Posts Tagged ‘Sales tax’


State Sales Tax Holidays

In Accounting & Finances,Business,Culture,Family,Taxes on August 10, 2012 by Sufen Wang Tagged: , , , , , ,

Almost Better than Christmas…

A lot of people accept the fact there’s sales tax on most products and they pay it without complaint. Other people accept the fact that there’s sales tax, and they pay it, but grumble every time they do so. And then there are the people who order everything online so they don’t have to pay sales tax, or if they can’t find an item online, they drive around from city to city, looking for the one with the lowest sales tax rate. And finally, there are the die-hard-no-sales-tax believers, who have moved to Alaska, Delaware, Montana, New Hampshire, or Oregon by now, so they don’t have to worry at all about a state sales tax.  

Now is the perfect time for anyone in those last three groups to take an end-of-summer trip across the United States. Many states have an annual, back-to-school State Sales Tax Holiday where consumers can buy certain items without paying sales tax. For example, from August 10-11 in Georgia, you can purchase school supplies worth up to $20 each, clothing items up to $100 each, and computers worth up to $1,000 each, without having to pay – you guessed it – sales tax.

In Connecticut, you have from August 19-25 to update your wardrobe – tax-free – on any clothing and footwear items under $300 each. While you missed your chance to buy a tax-free Energy Star air conditioner in Texas on Memorial Day weekend, you can still purchase tax-free clothing, backpacks, and school supplies ($100 max. cost each item) from August 17-19. Or you could just head over to Virginia anytime from October 5-8 to get your Energy Star products with no sales tax, at a maximum cost of $2,500.  Louisiana had the best offer in the first days of August with all tangible personal property (pretty much any item you can think of under $2,500) tax-free.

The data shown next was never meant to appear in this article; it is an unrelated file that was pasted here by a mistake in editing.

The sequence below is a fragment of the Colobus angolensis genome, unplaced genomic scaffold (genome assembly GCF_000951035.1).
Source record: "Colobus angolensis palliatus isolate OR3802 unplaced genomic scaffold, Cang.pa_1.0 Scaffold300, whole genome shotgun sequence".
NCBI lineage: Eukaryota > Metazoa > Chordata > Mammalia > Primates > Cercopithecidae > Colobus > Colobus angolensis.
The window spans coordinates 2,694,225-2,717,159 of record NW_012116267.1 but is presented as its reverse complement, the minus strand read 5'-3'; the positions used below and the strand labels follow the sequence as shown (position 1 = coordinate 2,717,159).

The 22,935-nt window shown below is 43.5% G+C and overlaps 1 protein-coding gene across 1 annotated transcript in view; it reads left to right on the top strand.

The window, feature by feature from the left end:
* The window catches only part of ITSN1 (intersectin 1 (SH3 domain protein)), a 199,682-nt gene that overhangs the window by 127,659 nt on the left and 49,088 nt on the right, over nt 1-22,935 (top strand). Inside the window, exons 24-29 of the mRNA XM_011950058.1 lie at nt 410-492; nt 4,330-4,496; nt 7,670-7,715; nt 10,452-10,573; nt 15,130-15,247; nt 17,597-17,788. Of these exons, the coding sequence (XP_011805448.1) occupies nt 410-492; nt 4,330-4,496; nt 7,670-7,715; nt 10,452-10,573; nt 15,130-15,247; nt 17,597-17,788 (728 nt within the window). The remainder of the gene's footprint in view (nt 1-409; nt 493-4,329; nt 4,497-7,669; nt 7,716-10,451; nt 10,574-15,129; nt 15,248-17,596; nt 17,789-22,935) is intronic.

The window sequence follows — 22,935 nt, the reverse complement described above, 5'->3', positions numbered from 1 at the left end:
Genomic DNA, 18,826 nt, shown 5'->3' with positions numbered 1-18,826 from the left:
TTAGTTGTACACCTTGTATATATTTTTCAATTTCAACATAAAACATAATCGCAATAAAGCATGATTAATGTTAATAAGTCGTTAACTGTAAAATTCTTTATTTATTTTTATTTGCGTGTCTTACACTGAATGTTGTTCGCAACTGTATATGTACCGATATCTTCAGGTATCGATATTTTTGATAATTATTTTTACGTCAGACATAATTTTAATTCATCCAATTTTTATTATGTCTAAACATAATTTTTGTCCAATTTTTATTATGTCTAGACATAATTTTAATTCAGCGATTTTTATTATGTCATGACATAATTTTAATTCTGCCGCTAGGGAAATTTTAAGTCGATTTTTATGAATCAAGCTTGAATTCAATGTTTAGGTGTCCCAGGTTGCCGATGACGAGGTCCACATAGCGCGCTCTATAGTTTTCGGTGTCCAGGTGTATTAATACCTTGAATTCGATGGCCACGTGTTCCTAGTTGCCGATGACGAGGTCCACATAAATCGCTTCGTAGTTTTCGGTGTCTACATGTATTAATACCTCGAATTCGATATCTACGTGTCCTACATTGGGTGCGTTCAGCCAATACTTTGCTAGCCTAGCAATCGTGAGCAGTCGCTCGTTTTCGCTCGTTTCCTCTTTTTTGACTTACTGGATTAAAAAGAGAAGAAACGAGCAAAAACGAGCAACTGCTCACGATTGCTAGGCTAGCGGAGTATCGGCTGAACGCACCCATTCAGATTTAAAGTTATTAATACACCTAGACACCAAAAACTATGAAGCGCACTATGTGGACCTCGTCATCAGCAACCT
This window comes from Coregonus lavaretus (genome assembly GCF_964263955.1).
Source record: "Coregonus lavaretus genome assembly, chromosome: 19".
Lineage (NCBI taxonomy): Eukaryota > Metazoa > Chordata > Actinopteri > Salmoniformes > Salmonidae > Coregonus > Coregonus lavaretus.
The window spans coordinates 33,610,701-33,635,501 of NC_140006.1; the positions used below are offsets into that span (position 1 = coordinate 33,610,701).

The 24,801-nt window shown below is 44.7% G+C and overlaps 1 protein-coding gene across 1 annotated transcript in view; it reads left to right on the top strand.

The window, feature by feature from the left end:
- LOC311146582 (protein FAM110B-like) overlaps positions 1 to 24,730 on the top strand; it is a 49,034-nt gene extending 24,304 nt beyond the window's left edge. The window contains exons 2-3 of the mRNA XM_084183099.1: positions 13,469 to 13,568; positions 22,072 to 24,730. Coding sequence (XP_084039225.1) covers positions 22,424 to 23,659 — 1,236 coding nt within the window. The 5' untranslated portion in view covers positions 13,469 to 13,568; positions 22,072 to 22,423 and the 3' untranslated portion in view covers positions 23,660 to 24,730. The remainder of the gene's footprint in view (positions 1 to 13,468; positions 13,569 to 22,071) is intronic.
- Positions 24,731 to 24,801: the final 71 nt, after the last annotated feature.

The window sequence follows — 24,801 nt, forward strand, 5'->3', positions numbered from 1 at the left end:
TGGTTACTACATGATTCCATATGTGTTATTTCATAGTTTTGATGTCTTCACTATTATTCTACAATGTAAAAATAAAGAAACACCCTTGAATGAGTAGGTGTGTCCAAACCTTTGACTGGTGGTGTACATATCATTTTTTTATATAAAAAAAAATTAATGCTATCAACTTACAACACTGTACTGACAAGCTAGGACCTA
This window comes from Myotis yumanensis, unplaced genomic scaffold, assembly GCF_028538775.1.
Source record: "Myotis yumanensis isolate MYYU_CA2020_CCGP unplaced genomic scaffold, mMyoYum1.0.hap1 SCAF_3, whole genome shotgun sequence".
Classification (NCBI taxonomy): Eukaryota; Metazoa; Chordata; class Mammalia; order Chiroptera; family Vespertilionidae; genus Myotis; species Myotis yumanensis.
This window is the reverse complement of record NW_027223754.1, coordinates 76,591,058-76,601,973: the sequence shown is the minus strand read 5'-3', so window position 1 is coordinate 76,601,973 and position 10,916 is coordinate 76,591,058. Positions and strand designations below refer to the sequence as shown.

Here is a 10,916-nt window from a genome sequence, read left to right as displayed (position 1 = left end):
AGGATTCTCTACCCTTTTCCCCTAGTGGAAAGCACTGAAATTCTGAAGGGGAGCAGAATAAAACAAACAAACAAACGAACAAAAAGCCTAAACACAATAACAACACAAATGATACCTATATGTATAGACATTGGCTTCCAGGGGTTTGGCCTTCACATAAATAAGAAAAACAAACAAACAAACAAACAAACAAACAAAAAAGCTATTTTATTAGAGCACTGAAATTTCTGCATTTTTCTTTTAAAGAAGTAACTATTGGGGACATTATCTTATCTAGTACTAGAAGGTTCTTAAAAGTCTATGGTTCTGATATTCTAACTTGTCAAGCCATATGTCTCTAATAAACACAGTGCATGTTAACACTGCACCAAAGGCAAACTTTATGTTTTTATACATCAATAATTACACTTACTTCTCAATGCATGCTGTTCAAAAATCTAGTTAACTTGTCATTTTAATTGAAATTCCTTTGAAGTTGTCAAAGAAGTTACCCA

Unfortunately, there seems to be an absence of sales tax holidays on the west coast – perhaps that’s the price of good weather year-round.  However, Georgia just got on the State Sales Tax Holiday bandwagon in 2012, so it’s likely that other states will participate in the near future.  Texas, Connecticut, and the Carolinas have been doing this for over a decade, so if you missed the holiday this year, you can be pretty sure it will be back next year. That gives all of those “frugal” individuals out there time to look for the cheapest deals on flights and hotels. 

Happy Shopping, Sufen Wang, Wang Solutions

Articles Gets Two California Addresses…

In Accounting & Finances,Business,Culture,Taxes on June 14, 2012 by Sufen Wang Tagged: , , , , , , ,

with a Big Share of the Sales Tax….

Amazon could soon be your next-door neighbor. The online retailer already has plans to build fulfillment centers in San Bernardino and Patterson, CA. While these huge brick and mortar warehouses won’t attract tourists, they will generate much-needed local jobs and, even better, about $8 million for each city.

That’s because Amazon agreed to start collecting sales tax starting Sept. 15. Since all Amazon purchases by California customers will “originate” from San Bernardino and Patterson, those two cities will earn 100% of the city portion of the state-wide, standard sales tax that will be charged by the online merchant.

Except the cities won’t be keeping the full 100% – after all, Amazon needs a housewarming gift. Specifically, a sales-tax rebate of 75% from Patterson and 80% from San Bernardino. These deals are still in the works, but the high numbers are indicative of how desperate cities are to welcome major online retailers to the neighborhood.

However, Amazon as the new kid on the block isn’t necessarily a win-win situation. California law leaves it up to the merchant to pick the point of sale – that is, the community where they are physically housed which gets the share of the sales taxes. That means that online merchants can shop around the state for the best sales-tax rebate deal, while cities butt heads and try to out-bargain each other.

The result is that Amazon, previously so resistant to charging sales tax, could profit the most from the state sales tax – and not California itself. Now that’s hospitality at its best.
On the Money,
Sufen Wang
Wang Solutions